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Thursday, 26 May 2011 10:36

Operators are special tools that you use to manipulate data in your code, like incrementing, decrementing, assigning and comparing variables values.

### Arithmetic operators

There are different types of operators in Actionscript 3. The first operators you'll surely meet are arithmetic operators. As the name says, they can be used to write numerical expression:

```
var a : Number = 5 + 10 - 15 * (3 / 4);

```

Available operators are addition (+), substraction (-), multiplication (*), division (/) and modulo (%).

If you need to increment or decrement a value just by one, you can use the increment or decrement operators, like this:

```
a++;

a--;

```

The value of a will be increased by 1 in this case. You can prefix or postfix the operator, depending on what you need. Essentially, if you prefix it, the value of the variable will be incremented and then the value will be returned. Otherwise, the value will be increased after being returned:

```
var a : Number = 10;

var b :Number = a++; // b will be 10, a 11

```

```
var a : Number = 10;

var b : Number = ++a; // b will be 11, a 11

```

### Assignment Operators

Then we have assignment operators. We've already use one of them in the previous examples to assign values to variables, the assignment operator (=).

There are other assignment operators available that let you shortcut arithmetic expression then assignment. For example, these two example actually do the same thing:

```
var a : Number = 10;

a = a + 4;

```

```
var a : Number = 10;

a += 4;

```

The value of a will be increased by 4 using the addition assignment. We also have substraction assignment ( -= ), multiplication assignment ( *= ), division assignment ( /= ) and modulo assignment ( %= ).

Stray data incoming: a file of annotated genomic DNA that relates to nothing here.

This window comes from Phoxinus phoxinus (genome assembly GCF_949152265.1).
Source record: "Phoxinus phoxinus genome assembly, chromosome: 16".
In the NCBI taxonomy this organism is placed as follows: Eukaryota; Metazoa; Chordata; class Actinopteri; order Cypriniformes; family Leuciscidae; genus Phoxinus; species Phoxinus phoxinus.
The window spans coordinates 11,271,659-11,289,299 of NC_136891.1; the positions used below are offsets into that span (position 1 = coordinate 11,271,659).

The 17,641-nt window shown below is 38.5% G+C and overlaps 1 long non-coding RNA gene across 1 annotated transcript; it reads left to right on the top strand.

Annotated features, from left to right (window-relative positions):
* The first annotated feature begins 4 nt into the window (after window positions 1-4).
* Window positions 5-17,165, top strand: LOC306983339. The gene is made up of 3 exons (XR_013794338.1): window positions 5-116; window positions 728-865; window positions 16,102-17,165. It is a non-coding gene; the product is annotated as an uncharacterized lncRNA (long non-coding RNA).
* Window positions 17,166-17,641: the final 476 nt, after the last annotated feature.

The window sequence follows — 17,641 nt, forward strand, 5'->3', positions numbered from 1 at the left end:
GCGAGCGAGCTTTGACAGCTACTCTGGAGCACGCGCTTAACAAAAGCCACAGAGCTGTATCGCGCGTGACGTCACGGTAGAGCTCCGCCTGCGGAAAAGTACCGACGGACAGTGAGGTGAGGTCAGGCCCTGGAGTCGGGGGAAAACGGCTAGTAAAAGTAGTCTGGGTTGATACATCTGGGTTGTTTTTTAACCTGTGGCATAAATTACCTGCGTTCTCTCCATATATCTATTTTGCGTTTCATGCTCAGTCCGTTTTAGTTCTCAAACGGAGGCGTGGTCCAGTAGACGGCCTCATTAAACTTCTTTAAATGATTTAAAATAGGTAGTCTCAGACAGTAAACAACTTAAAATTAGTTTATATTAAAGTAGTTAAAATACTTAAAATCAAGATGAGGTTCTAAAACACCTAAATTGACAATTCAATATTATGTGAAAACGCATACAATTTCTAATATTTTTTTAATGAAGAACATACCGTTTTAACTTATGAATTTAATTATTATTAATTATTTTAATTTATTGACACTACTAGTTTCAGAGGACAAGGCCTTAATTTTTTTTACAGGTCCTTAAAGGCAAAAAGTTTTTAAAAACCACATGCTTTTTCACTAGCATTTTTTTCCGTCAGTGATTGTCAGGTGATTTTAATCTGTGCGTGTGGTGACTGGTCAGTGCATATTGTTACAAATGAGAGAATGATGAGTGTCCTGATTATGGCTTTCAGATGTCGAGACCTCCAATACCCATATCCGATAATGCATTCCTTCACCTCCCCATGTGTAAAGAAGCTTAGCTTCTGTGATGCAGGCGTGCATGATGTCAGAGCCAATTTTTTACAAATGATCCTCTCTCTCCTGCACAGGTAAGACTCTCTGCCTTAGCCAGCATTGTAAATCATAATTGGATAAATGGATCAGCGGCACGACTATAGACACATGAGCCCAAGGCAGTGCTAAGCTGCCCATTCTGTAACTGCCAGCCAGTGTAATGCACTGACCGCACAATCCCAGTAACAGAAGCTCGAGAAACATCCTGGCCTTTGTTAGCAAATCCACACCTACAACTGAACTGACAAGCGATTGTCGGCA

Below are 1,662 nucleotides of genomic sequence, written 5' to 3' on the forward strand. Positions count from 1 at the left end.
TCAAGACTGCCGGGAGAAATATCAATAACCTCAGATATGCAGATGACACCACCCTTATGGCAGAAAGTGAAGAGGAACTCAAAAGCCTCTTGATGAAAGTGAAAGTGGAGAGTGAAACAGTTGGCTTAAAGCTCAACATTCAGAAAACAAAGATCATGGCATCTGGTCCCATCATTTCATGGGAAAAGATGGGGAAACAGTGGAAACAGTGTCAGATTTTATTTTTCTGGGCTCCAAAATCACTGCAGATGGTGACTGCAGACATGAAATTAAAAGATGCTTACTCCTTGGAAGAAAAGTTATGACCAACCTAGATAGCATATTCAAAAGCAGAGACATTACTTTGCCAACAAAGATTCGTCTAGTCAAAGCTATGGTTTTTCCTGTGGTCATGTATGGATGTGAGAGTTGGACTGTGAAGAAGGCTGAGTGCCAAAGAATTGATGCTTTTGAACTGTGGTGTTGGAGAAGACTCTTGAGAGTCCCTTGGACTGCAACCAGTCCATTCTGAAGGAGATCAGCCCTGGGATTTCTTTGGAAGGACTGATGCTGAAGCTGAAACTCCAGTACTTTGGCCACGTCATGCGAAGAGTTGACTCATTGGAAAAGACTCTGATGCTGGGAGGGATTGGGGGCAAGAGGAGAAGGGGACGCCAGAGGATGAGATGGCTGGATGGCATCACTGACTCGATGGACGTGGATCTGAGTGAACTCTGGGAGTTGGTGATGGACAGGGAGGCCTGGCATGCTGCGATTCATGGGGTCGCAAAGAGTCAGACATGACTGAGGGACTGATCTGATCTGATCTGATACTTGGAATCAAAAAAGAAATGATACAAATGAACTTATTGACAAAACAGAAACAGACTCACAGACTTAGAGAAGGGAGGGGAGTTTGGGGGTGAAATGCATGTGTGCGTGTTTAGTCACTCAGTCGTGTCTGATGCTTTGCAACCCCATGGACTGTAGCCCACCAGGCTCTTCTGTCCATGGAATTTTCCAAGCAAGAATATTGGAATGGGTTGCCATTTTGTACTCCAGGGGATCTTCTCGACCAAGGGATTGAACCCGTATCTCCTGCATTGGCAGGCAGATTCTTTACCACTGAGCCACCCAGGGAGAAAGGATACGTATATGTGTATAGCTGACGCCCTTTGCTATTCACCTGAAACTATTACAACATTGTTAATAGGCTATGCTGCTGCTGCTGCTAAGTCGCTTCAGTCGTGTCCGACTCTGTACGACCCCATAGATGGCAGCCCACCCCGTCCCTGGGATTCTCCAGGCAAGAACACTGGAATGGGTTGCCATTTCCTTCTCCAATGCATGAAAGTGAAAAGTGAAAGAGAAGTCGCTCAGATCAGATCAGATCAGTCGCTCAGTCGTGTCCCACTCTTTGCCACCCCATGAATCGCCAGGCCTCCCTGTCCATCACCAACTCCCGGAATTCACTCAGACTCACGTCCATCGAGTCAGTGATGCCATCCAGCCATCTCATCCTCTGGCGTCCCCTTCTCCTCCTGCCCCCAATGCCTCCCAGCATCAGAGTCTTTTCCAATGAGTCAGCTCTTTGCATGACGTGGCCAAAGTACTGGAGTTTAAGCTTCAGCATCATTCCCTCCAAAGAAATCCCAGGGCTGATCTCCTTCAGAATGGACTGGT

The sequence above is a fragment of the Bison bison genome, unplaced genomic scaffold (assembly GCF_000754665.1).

### Comparison Operators

You can compare variables values using comparison operators.

Just like in math classes, we have greater than and lesser than (or equals to) operators:

```
var a : Number = 4:

var b : Number = 5;

var comp : Boolean = (b > a); // true

var comp2 : Boolean = (b >= a); // true

var comp3 : Boolean = (b < a); // false;

var comp4 : Boolean = (b <= a); // false;

```

And check for equality and inequality. As we already seen, the single equal operator is used for assignment, so for comparison we use the double equal operator:

```
var a : Number = 4:

var b : Number = 5;

var equal : Boolean = (a == b); //false

var notEqual : Boolean = (a != b); //true

```

Unlike in other languages, like C++ or Java, in AS3 the == operator does type conversion and compares the contents of the object. So, if you compare a String with a number, if they contain the same numerical value("10" and 10, for example) they will be equal.

If you want to prevent auto type conversion, the strict equality ( === ) operator comes to help. It returns true if both values and data type are equals. Of course you have a strict inequality operator as well ( !== ).

To make it clearer, let's make a practical comparison between these two operators:

```
var number_s : String = "10";

var number_n : Number = 10;

trace(number_s == number_n); //true

trace(number_s === number_n); //false

```

Now, let's see what happens when we compare a boolean with a number:

```
var true_n : Number =  1;

var true_b : Boolean = true;

trace(true_n == true_b); //true

trace(true_n === true_b); //false

```

note that, in both cases, a string containing "true" or "false" will never be equal to the corresponding Boolean

```
var true_b : Boolean = true;

var true_s : String = "true";

trace(true_b == true_s); //false

trace(true_b === true_s); //false

```

### Logical Operators

Logical operators are often used in conditional statements as they can combine multiple conditions and produce a single output.

Available operators are NOT ( ! ):

```
var closed : Boolean = false;

var open : Boolean = !closed //open will be true

```

AND ( && ) :

```
var leftHand : Boolean = true;

var rightHand : Boolean = true;

var bothHands : Boolean =  rightHand && leftHand; //true if both conditions are true

```

and OR ( || ):

```
var leftHand : Boolean = true;

var rightHand : Boolean = false;

var atLeastOneHand : Boolean =  rightHand || leftHand; //true if at least one condition is true

```

You can also combine different operators, for example:

```
var output : Boolean = (rightHand && leftHand) || (leftLeg && rightLeg); //true if at least one AND conditional is true

```

And even in this case you have the assignment version of both AND ( &&= ) and OR ( ||= ) operators.